Certainly, there is no perfect system nor will there ever be but our system can be improved. One way the system can be improved is by correcting the imbalance between the prosecution and the defense. If the DA has access to all the experts, forensics, technology, with a virtually limitless budget, so should the defense regardless of if the defense is court-appointed or not. If the government wants to continue to tell us that the goal of the criminal justice system is justice, then the accused should have the ability to have a competent lawyer of comparable competence of the prosecutor regardless of the defendant’s ability to pay. In addition to this, every time the state discovers it has wrongfully convicted an individual, the state should be required to pay that individual for every year spent in prison (something on the order of $1 million a year), reimburse his or her lost wages, and expunge both the conviction and the original charges. Putting an innocent person in prison should be very expensive for the state.

I realize that some of my fellow contributors as well as others who read this might see this as a form of welfare. To you I want you to consider the following: the Sixth Amendment of the Constitution guarantees everyone the right to a fair trial complete with legal council provided by the government if the defendant wishes not or cannot provide his or her own lawyer. I cannot imagine the founders intended a system that would allow the government to overwhelm an accused citizen with money, power, intimidation, and influence while the accused is forced to either spend his or her life’s savings or risk being represented by inferior council. Unlike most welfare programs that we are opposed to, when a person is put on trial, his or her very liberty, and life in some cases, is at stake (Note, I would not approve of government funded council for civil matters. Civil matters should be handled with a ‘loser pays’ approach). If it is truly one of government’s few legitimate functions to aid citizens in protecting their life, liberty, and property from those who would take these basic freedoms away, this seems to fall under that umbrella.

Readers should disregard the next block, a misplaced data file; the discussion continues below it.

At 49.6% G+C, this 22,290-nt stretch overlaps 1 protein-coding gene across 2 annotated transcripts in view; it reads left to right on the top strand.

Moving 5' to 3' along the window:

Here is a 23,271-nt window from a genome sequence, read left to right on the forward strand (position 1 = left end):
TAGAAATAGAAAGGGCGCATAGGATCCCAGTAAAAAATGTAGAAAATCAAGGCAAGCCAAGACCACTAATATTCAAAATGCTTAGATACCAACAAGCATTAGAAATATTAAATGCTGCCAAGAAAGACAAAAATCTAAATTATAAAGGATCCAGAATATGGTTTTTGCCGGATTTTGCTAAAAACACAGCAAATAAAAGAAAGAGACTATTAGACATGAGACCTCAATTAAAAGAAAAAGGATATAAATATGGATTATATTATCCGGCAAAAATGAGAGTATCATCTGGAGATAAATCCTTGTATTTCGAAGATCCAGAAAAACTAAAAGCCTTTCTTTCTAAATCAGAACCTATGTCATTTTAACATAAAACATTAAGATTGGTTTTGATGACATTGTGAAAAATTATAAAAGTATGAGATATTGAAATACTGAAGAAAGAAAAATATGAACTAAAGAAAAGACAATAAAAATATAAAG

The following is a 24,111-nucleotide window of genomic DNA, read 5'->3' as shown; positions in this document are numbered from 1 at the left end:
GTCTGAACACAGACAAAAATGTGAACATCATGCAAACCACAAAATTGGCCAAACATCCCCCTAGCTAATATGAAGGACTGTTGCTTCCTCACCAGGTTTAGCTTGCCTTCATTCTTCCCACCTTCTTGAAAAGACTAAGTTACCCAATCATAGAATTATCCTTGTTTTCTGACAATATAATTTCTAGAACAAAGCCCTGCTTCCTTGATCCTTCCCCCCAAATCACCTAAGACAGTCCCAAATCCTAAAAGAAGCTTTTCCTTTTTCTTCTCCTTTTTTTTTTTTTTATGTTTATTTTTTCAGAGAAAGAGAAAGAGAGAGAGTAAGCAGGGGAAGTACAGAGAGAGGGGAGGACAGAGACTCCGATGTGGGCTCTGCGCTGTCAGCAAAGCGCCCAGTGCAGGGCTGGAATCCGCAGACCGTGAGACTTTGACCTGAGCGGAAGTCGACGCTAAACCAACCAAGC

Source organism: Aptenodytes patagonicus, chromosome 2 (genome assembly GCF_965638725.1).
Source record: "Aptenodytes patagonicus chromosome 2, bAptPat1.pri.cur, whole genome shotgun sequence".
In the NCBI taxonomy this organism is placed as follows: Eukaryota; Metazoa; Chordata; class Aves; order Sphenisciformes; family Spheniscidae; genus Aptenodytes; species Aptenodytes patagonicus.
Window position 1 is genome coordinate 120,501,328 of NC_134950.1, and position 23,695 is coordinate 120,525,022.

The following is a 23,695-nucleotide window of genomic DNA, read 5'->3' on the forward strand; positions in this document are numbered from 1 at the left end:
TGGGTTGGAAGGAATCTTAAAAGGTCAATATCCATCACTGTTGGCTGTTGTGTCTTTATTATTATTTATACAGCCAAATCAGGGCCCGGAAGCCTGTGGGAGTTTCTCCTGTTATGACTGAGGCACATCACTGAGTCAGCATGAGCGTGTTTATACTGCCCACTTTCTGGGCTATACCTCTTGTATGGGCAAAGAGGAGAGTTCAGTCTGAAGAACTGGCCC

The so-called Duke Rape Case has many of these unfortunate elements of our criminal justice system. The MSM had largely made up its mind that the Duke lacrosse players David Evans, Collin Finnerty, and Reade Seligmann had raped and/or sexually assaulted a stripper by the name of Crystal Gail Magnum (the name has largely been not mentioned in the MSM). Without any trial or any kind of finding of facts, Duke students and faculty protested in favor of Magnum’s allegations holding up signs and shouting about how these boys should be neutered. The president of Duke University also reacted by canceling the remainder of the team’s games.

By March 2006, the Duke case was a big story with the following narrative: rich white lacrosse boys brutally sexually assault poor, black stripper at a drunken party. The MSM ran with this narrative without spending much time looking into the accuser’s background or the possibility that the accuser was lying. Michael Nifong, the DA who was to prosecute the case faced an upcoming election. Nifong saw this as an opportunity to prove to the voters that these privileged athletes would not get away with what they had allegedly done. Convicting Evans, Finnerty, and Seligmann was so important to Nifong that he with held crucial DNA evidence from the defense and allowed the accuser to identify her attackers in a photo lineup which only included Duke lacrosse players. Nifong even failed to personally interview the accuser!